Price Setting (Pricing)

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Summary
Price Setting (Pricing)

What is Price Setting (Pricing)? Meaning.

When firms develop new products or services, it is necessary to set the price correctly in order to target the right customer segment, to correctly position the product with respect to price & quality, and to maximize the profits.


Pricing is one of the four Ps of the marketing mix, the other three aspects being Product, Promotion, and Place. Of these 4, price is the only revenue generating element; the other 3 are cost centers.


Price Setting (a.k.a. Pricing) is the process/procedure firms are following for setting the price. This procedure can be used when a firm develops a new product/service, when introducing an existing product into a new distribution channel or geographical area, and when bidding on a new contract. Of course a firm may also adapt an existing price. This is formally not considered as price setting, but called "Price Adaptation".


Process of Price Setting. Steps

  1. SELECTING THE PRICING OBJECTIVE: The firm needs to have a clear objective as to why the new product/service is being introduced. There are six pricing objectives:
    • Survival (when faced with overcapacity, intense competition, or changing customer wants)
    • Maximizing the current Profit
    • Maximizing the current Revenue
    • Maximizing the current Sales Growth (when using a Market Penetration Strategy)
    • Maximizing Market Skimming (using Price Skimming and initially setting the highest initial price the customers are willing to pay, and then reducing it over time to attract the price-sensitive customer segment)
    • Achieving Product-Quality Leadership in the Market
  2. DETERMINING THE DEMAND: Every price level leads to a different level of demand from the market. Typically, price and demand have an inverse relationship (indicated by the Demand Curve). The firm has to focus on the following issues when estimating the demand:
    • Price Sensitivity: Different customer segments have different price sensitivities. Customers tend to be less price-sensitive when: (1) there are few/no substitutes, (2) they don't easily notice the price differences, (3) they are slow in changing buying habits, (4) they feel that the high price is justified, etc.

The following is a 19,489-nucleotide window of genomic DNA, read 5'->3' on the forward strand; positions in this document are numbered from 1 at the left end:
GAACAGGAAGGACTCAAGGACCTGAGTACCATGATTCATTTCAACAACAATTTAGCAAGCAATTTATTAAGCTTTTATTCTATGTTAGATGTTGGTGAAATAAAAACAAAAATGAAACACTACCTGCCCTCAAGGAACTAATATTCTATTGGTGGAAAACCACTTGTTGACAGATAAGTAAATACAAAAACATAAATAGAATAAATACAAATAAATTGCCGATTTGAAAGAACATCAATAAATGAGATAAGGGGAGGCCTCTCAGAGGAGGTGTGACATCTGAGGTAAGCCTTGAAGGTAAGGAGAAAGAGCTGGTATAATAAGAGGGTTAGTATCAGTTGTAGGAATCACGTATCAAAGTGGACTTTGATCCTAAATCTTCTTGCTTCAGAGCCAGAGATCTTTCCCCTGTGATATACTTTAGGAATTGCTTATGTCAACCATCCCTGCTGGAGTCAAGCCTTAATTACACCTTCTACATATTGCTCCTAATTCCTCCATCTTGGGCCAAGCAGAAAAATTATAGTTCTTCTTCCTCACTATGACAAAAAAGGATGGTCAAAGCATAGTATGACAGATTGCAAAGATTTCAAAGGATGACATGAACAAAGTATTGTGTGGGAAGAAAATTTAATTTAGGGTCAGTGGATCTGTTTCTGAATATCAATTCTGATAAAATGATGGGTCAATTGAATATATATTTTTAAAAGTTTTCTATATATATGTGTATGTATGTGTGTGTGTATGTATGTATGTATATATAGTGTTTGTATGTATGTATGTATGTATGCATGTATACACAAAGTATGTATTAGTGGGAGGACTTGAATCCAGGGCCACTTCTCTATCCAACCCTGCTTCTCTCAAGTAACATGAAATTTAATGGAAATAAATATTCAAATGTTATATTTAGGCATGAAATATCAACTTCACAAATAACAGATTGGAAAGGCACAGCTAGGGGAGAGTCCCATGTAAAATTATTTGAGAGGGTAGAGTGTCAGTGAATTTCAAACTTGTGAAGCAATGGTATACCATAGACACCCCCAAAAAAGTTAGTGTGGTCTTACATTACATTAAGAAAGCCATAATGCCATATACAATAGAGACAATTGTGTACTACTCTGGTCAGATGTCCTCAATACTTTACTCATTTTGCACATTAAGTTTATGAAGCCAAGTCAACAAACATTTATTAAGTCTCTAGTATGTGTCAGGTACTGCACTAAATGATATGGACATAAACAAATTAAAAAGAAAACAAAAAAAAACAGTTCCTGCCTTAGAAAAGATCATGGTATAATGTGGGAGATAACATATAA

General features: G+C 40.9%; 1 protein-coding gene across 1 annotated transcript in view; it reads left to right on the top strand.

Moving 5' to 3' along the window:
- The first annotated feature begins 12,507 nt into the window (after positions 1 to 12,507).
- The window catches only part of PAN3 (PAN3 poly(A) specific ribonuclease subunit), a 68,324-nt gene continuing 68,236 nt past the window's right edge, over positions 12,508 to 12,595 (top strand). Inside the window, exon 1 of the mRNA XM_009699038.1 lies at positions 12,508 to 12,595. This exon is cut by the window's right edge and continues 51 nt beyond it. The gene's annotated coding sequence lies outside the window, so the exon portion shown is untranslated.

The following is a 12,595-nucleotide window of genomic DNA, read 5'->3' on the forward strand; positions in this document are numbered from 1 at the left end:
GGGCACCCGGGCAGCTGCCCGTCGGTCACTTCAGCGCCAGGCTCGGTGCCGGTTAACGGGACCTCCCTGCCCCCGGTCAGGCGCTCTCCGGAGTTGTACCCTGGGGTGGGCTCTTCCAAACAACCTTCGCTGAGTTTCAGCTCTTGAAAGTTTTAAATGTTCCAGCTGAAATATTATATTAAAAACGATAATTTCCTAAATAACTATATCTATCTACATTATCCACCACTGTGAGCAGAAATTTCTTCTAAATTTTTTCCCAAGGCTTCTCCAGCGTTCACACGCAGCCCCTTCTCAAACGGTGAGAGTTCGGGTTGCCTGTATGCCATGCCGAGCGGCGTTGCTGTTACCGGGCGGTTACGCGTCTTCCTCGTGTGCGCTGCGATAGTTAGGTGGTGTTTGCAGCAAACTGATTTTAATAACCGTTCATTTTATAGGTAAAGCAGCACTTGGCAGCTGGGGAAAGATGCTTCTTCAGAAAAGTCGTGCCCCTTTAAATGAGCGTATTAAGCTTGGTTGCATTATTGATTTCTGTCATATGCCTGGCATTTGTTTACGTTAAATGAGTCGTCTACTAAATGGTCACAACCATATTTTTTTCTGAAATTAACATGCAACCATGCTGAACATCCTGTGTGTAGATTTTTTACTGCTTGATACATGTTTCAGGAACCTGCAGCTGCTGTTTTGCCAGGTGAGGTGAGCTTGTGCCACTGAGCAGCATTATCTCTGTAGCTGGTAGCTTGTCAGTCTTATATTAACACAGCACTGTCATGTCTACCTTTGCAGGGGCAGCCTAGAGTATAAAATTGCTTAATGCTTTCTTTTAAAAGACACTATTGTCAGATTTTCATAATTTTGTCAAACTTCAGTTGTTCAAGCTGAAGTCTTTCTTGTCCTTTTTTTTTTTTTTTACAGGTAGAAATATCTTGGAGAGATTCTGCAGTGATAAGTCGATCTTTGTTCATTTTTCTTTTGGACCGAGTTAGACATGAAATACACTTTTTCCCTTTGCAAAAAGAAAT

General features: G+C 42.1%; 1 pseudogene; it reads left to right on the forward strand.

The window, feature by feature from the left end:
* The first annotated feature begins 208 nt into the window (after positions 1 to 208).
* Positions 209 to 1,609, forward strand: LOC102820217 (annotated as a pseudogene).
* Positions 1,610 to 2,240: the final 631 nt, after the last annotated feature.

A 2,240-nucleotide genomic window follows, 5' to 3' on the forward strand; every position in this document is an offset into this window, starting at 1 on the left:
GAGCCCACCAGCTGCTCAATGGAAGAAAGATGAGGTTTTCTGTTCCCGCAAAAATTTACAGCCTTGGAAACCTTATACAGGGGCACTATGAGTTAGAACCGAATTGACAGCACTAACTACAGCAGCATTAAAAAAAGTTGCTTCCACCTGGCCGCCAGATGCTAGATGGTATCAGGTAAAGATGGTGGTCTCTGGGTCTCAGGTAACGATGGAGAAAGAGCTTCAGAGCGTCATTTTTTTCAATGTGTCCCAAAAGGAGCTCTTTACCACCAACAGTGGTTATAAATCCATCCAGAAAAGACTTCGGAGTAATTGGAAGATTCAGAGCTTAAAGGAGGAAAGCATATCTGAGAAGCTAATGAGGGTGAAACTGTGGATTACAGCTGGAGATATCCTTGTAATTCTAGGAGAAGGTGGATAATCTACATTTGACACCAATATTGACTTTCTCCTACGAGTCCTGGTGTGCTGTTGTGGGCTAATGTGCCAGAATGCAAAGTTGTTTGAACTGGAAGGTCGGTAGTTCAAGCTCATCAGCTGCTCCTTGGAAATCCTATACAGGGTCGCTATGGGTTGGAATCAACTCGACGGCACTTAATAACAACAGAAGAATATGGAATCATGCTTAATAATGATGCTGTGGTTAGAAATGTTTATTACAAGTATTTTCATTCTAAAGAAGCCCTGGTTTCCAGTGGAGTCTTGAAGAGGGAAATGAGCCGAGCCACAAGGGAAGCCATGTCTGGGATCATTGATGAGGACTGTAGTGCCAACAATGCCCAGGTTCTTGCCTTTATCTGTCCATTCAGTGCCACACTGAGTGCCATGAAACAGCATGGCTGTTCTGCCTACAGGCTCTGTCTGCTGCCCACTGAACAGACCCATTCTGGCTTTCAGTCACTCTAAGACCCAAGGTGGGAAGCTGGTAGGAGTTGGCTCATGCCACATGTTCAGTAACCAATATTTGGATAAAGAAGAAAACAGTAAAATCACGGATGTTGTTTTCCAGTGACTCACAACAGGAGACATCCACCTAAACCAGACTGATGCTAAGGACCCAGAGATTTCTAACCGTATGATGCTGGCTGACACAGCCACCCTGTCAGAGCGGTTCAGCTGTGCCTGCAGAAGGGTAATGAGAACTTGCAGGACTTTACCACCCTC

• Estimating the Demand Curves: Firms attempt to estimate the demand curves for their products using (1) Surveys, (2) Price Experiments (studying the changing in sales due to changing the price of different products or same products in similar regions), and (3) Statistical analysis of past prices, quantities sold, and other similar factors.
    • Determining Price Elasticity of Demand: Firms try to estimate how elastic the demand for their product is, to changes in prices. Two types of Demand are observed: (1) Inelastic demand (when demand barely changes with change in price) and (2) Elastic demand (when demand reduces substantially to an increase in price).
  3. ESTIMATING COSTS: While the demand sets the upper limit to the Price, the underlying costs set the lower limit for the Price. Firms aim to set a price which covers the manufacturing, distribution, and selling cost, and yet obtain a fair margin over it. The Total Cost of a firm be broken down into Fixed Costs or Overheads (don't vary with the production levels or revenue) and Variable Costs (vary with the production levels).
    Firms achieve a decrease in the product costs via:
    • Economies of Scale: The average cost decreases with the increase in production level
    • Experience curve or Learning curve: The average cost reduces when firm accumulates production experience over a period of time
    • Target Costing: Firms try to bring down the costs by focusing on the cost elements  design, engineering, manufacturing, sales, etc. in order to reach the target cost (refer to Target Pricing).